It’s almost two years since the Familiars – who, at the time, were unremarkably unFamiliar – released their debut album, CunningFolk; and six months since the follow up Martyred Hearts arrived to prove that it was no freak.
A simple folk trio they may be on paper, but the sound of the Familiars is nigh-on orchestral, if the strings were hanging from the barest trees, the percussion was only pounded at night, the fiddle was whatever the weather decided to throw at you… and stage center, a voice of such feral magnetism that Joanna Swan could be proclaiming her guilt at the witch trials, and still the prosecutor would be demanding she be freed.
Overall, Martyred Hearts is less obsessively traditional than its predecessor, and there’s probably nothing here to match the raucous bawdiness of that album’s take on “Cuckoo’s Nest” – recorded live, and so splendidly earthy that even Ashley Hutchings’ hitherto most familiar rendition is all but a madrigal by comparison.
But “The Shaming of Agnes Leman” is as cautionary a tale of adultery and admonition as you could hope for – reminiscent in tone to Jake Thackray’s “Widow of Bridlington” (and, fleetingly, oddly, Al Stewart’s “Roads to Moscow”) but harsher and harder; while “Everso Cross In Newquay” is Thackray again, set to martial Cossack clog dancing, and bemoaning the fate that awaits any passing beatniks in a conservative coastal town.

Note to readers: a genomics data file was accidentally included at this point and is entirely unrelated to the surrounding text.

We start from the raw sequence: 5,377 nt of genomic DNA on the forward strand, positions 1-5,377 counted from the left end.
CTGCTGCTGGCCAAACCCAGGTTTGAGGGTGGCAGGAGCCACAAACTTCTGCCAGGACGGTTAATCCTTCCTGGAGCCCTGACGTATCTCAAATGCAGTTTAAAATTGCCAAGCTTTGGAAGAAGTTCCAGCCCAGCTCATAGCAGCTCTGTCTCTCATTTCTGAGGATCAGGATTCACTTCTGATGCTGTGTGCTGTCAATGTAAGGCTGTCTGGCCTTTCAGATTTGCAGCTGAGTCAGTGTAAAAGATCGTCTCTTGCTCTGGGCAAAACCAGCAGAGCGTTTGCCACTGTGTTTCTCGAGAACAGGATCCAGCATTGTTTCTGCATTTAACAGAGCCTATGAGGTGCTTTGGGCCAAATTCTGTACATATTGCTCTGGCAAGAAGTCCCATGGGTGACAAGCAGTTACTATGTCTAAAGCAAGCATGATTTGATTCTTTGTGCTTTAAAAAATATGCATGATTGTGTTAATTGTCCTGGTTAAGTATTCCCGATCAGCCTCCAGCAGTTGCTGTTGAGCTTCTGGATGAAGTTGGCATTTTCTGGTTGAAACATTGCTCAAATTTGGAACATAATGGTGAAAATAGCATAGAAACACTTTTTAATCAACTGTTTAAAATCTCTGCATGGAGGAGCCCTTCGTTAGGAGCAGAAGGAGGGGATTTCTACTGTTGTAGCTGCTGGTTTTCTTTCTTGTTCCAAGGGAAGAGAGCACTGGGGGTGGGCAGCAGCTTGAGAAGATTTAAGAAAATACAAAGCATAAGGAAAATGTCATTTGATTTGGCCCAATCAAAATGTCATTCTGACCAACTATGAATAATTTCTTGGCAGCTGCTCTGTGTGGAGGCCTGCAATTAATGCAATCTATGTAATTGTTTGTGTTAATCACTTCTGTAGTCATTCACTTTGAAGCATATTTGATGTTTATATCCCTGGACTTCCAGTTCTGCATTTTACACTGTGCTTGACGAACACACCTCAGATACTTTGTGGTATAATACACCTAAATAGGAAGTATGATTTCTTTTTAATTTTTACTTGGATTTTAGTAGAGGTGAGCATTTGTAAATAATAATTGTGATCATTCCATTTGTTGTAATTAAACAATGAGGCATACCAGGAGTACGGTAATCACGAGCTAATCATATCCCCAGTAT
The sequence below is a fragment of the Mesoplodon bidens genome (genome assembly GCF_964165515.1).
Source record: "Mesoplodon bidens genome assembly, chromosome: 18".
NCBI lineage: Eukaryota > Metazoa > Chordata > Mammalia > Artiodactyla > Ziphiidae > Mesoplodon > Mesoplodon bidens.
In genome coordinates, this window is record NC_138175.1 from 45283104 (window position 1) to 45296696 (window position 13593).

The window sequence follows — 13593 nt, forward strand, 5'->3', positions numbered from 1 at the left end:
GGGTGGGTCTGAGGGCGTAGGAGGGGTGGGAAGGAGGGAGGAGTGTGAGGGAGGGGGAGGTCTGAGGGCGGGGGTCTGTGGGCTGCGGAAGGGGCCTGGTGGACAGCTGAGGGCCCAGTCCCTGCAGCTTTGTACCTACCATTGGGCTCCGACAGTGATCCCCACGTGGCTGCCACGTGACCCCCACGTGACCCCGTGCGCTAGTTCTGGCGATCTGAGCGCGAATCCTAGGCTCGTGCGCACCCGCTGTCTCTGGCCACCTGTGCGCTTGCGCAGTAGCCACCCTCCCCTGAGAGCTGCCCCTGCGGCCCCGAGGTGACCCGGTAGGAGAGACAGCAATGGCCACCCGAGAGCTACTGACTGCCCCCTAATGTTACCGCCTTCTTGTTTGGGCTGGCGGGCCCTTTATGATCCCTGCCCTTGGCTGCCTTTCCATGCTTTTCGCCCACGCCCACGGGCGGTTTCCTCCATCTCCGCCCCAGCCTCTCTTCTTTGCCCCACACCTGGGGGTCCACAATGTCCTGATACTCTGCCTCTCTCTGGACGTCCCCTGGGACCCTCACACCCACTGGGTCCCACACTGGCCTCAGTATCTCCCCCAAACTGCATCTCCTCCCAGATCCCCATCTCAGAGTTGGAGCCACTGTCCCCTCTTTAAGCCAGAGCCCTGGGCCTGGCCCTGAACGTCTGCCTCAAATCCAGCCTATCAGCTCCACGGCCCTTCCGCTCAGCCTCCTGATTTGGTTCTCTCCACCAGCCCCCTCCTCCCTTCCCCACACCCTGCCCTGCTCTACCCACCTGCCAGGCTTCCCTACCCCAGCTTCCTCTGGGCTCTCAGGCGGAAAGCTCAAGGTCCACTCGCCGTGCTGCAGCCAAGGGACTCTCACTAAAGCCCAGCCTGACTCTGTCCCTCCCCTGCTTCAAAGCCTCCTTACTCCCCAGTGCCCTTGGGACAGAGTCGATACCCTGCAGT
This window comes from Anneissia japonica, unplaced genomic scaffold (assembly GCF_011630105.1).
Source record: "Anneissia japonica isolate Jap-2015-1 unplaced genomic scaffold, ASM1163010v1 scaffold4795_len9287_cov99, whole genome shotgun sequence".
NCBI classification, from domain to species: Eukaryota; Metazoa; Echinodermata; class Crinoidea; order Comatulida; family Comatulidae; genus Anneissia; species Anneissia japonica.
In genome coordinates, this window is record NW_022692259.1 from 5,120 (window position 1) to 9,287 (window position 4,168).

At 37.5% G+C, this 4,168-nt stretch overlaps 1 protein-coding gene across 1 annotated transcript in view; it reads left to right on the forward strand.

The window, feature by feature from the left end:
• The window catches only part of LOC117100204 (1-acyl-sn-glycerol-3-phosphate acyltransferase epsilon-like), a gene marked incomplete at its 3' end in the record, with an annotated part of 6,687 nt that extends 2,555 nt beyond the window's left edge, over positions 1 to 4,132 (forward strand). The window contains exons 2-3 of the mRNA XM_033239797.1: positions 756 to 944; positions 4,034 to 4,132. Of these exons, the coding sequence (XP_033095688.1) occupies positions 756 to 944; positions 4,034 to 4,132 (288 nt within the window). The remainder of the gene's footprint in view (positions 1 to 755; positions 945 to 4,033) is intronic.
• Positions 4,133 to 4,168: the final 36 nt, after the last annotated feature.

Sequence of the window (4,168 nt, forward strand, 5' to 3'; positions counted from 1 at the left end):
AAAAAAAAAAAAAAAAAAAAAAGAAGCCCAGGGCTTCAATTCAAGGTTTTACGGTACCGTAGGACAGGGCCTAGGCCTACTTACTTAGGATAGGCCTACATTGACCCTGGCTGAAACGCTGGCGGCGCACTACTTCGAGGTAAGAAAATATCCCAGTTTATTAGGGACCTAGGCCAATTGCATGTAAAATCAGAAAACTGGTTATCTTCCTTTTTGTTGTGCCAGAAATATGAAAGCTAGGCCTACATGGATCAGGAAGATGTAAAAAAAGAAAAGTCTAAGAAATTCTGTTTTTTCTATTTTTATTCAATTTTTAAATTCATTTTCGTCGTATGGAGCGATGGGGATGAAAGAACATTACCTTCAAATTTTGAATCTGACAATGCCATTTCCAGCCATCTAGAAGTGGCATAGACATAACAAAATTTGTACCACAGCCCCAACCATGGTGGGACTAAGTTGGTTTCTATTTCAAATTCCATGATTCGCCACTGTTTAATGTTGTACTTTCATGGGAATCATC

The album’s hearts, however, are “52 Hz Waltz,” a chillingly, but gorgeously, personal ballad of loneliness and dislocation that was inspired, says writer Swan, by a diagnosis of Aspergers Syndrome delivered in her late thirties; and “Sons of Clovis” – an eight minute epic set in the Seventh Century reign of the Merovingian KIng Clovis II and his wife Balthilda – an Anglo-Saxon noblewoman who tradition insists was born in the same neck of the eastern English woods as the Familiars themselves hail from.
Mesmeric, haunting, and utterly compelling, the legend of the woman destined to be canonized Saint Balthild of Ascania, but whose belief in her own Gods was as much a part of her triumph as her adherence to Christianity, is truly the centerpiece of this magnificent album – and perhaps, inspiration, too, behind what is one of the most striking album covers of recent times.
The Familiars are still in the process of breaking out of the cozier confines of cultdom in the UK – but the recent rise of the Unthanks, and the seething groundswell behind so many other current folk acts, should remind any nay-sayers that the music itself has never fallen from fashion; only its standard-bearers. But a new generation is arising, and the Familiars should soon be familiar to all. For all its strength and maturity, Martyred Hearts is still only the beginning.
Visit the Familiars here
Buy Martyred Hearts here